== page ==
Phrasebook

en At the restaurant 4   »   nn På restaurant 4

32 [thirty-two]

At the restaurant 4

At the restaurant 4

32 [trettito]

På restaurant 4

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I’d like chips / French fries (am.) with ketchup. Ei- po-mes--r-t---m-d ---sjup. E__ p_____ f_____ m__ k_______ E-n p-m-e- f-i-e- m-d k-t-j-p- ------------------------------ Ein pommes frites med ketsjup. 0
And two with mayonnaise. O- -------majo-e-. O_ t_ m__ m_______ O- t- m-d m-j-n-s- ------------------ Og to med majones. 0
And three sausages with mustard. Og---- -ri--p-ls-r-me- se----. O_ t__ g__________ m__ s______ O- t-e g-i-l-ø-s-r m-d s-n-e-. ------------------------------ Og tre grillpølser med sennep. 0
What vegetables do you have? K----r--sa-----a- de? K__ g________ h__ d__ K-a g-ø-s-k-r h-r d-? --------------------- Kva grønsaker har de? 0
Do you have beans? Ha- d- bø----? H__ d_ b______ H-r d- b-n-e-? -------------- Har de bønner? 0
Do you have cauliflower? H-r--- -l-m-ål? H__ d_ b_______ H-r d- b-o-k-l- --------------- Har de blomkål? 0
I like to eat (sweet) corn. Eg li-ar -a--. E_ l____ m____ E- l-k-r m-i-. -------------- Eg likar mais. 0
I like to eat cucumber. E- lik---a----. E_ l____ a_____ E- l-k-r a-u-k- --------------- Eg likar agurk. 0
I like to eat tomatoes. E--li-----om--a-. E_ l____ t_______ E- l-k-r t-m-t-r- ----------------- Eg likar tomatar. 0
Do you also like to eat leek? Li-a- ---òg pu-rel---? L____ d_ ò_ p_________ L-k-r d- ò- p-r-e-a-k- ---------------------- Likar du òg purrelauk? 0
Do you also like to eat sauerkraut? L-ka- -- -g su-k-l? L____ d_ ò_ s______ L-k-r d- ò- s-r-å-? ------------------- Likar du òg surkål? 0
Do you also like to eat lentils? L---r-du òg ---s--? L____ d_ ò_ l______ L-k-r d- ò- l-n-e-? ------------------- Likar du òg linser? 0
Do you also like to eat carrots? Li-a- du ò---ul-ø-e-? L____ d_ ò_ g________ L-k-r d- ò- g-l-ø-e-? --------------------- Likar du òg gulrøter? 0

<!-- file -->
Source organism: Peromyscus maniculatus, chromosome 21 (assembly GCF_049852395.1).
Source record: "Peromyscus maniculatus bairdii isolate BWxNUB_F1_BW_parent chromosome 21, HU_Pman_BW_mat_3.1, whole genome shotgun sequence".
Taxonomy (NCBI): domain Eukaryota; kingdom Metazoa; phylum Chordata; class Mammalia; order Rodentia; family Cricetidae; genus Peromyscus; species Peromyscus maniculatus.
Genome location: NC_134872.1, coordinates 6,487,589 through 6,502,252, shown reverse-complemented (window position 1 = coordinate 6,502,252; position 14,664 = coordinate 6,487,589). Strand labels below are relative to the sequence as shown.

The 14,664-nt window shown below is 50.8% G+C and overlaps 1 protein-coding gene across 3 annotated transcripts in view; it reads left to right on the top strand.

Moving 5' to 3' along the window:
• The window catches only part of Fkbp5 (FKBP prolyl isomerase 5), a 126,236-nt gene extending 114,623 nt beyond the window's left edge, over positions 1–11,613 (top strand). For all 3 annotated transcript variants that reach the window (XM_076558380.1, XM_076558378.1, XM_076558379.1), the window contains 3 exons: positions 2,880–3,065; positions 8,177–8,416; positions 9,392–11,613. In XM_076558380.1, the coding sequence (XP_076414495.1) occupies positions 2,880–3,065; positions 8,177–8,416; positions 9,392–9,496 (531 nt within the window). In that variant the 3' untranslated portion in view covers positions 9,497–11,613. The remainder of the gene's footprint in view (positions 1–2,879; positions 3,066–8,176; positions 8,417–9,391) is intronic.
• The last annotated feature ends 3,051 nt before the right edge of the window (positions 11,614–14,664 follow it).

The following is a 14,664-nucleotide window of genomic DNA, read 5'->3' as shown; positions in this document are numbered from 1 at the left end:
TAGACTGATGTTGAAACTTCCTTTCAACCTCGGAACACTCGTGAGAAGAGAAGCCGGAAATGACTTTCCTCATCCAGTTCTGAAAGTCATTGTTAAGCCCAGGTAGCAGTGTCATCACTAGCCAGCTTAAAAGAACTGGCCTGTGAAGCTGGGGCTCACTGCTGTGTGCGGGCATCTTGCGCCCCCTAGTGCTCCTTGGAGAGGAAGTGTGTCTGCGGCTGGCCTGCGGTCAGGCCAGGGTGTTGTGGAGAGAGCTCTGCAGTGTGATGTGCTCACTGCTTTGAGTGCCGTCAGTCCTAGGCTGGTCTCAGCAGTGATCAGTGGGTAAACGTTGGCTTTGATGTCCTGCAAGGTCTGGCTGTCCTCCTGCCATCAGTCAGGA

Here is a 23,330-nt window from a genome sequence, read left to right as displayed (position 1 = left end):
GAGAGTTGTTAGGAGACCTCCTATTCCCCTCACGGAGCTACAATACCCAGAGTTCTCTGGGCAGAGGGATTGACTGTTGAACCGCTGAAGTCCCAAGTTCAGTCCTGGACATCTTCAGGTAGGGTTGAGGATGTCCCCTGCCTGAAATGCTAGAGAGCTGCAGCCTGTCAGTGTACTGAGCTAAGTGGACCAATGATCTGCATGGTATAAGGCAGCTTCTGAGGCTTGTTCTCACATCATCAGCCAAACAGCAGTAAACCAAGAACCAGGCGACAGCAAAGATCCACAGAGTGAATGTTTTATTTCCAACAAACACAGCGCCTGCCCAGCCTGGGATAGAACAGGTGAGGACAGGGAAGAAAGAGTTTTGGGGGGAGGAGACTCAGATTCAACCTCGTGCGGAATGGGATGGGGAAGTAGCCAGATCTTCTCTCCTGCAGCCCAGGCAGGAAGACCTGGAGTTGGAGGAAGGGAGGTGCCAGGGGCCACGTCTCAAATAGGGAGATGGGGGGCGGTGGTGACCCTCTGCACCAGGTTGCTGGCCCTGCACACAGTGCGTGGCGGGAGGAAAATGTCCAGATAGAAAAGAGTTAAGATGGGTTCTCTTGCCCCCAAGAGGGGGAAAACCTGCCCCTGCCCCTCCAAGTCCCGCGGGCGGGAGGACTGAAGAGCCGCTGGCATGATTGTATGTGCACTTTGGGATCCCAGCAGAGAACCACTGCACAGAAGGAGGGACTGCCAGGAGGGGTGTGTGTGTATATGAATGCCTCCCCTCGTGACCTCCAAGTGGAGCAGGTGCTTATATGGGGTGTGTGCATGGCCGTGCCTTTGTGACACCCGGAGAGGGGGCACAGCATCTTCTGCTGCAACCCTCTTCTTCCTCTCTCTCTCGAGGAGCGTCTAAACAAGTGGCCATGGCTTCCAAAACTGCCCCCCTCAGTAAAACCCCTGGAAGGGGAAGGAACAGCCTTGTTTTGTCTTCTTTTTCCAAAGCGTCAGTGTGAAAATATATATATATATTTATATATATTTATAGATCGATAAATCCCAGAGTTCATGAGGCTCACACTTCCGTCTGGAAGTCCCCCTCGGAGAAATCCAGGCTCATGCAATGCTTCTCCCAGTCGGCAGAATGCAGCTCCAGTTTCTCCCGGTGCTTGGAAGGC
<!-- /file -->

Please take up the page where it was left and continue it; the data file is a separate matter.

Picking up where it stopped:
Do you also like to eat broccoli? Lika------g-bro--o--? L____ d_ ò_ b________ L-k-r d- ò- b-o-k-l-? --------------------- Likar du òg brokkoli? 0
Do you also like to eat peppers? L--a- -u -g --p----? L____ d_ ò_ p_______ L-k-r d- ò- p-p-i-a- -------------------- Likar du òg paprika? 0
I don’t like onions. Eg l--------j- --u-. E_ l____ i____ l____ E- l-k-r i-k-e l-u-. -------------------- Eg likar ikkje lauk. 0
I don’t like olives. Eg-li-ar-ikk---ol--e-. E_ l____ i____ o______ E- l-k-r i-k-e o-i-e-. ---------------------- Eg likar ikkje oliven. 0
I don’t like mushrooms. Eg---kar--k--e -op-. E_ l____ i____ s____ E- l-k-r i-k-e s-p-. -------------------- Eg likar ikkje sopp. 0

Tonal Languages

Most of all the languages spoken worldwide are tonal languages. With tonal languages, the pitch of the tones is crucial. They determine what meaning words or syllables have. Thus, the tone belongs firmly to the word. Most of the languages spoken in Asia are tonal languages. For example, Chinese, Thai and Vietnamese. There are also various tonal languages in Africa. Many indigenous languages in America are tonal languages as well. Indo-European languages mostly contain only tonal elements. This applies to Swedish or Serbian, for example. The number of tone pitches is varied in individual languages. Four different tones are distinguishable in Chinese. With this, the syllable ma can have four meanings. They are mother, hemp, horse and to rant . Interestingly, tonal languages also impact our hearing. Studies on absolute hearing have shown this. Absolute hearing is the ability to identify heard tones accurately. Absolute hearing occurs very rarely in Europe and North America. Fewer than 1 in 10,000 people have it. It's different with native speakers of Chinese. Here, 9 times as many people have this special ability. We all had absolute hearing when we were infants. We used it to learn to speak correctly. Unfortunately, most people lose it later on. The pitch of tones is also important in music. This is especially true for cultures that speak a tonal language. They must adhere to the melody very precisely. Otherwise a beautiful love song comes out as an absurd song!
Did you know?
Punjabi is counted among the Indo-Iranian languages. It is spoken natively by 130 million people. The majority of those people live in Pakistan. However, it is also spoken in the Indian state of Punjab. Punjabi is hardly ever used as a written language in Pakistan. It is different in India because there the language holds an official status. Punjabi is written in its own script. It also has a very long literary tradition. Texts have been found that are almost 1000 years old. Punjabi is also very interesting from a phonological point of view. This is because it is a tonal language. In tonal languages, the pitch of the accented syllable changes their meaning. In Punjabi, the accented syllable can take on three different pitches. That is very unusual for Indo-European languages. That makes Punjabi that much more appealing!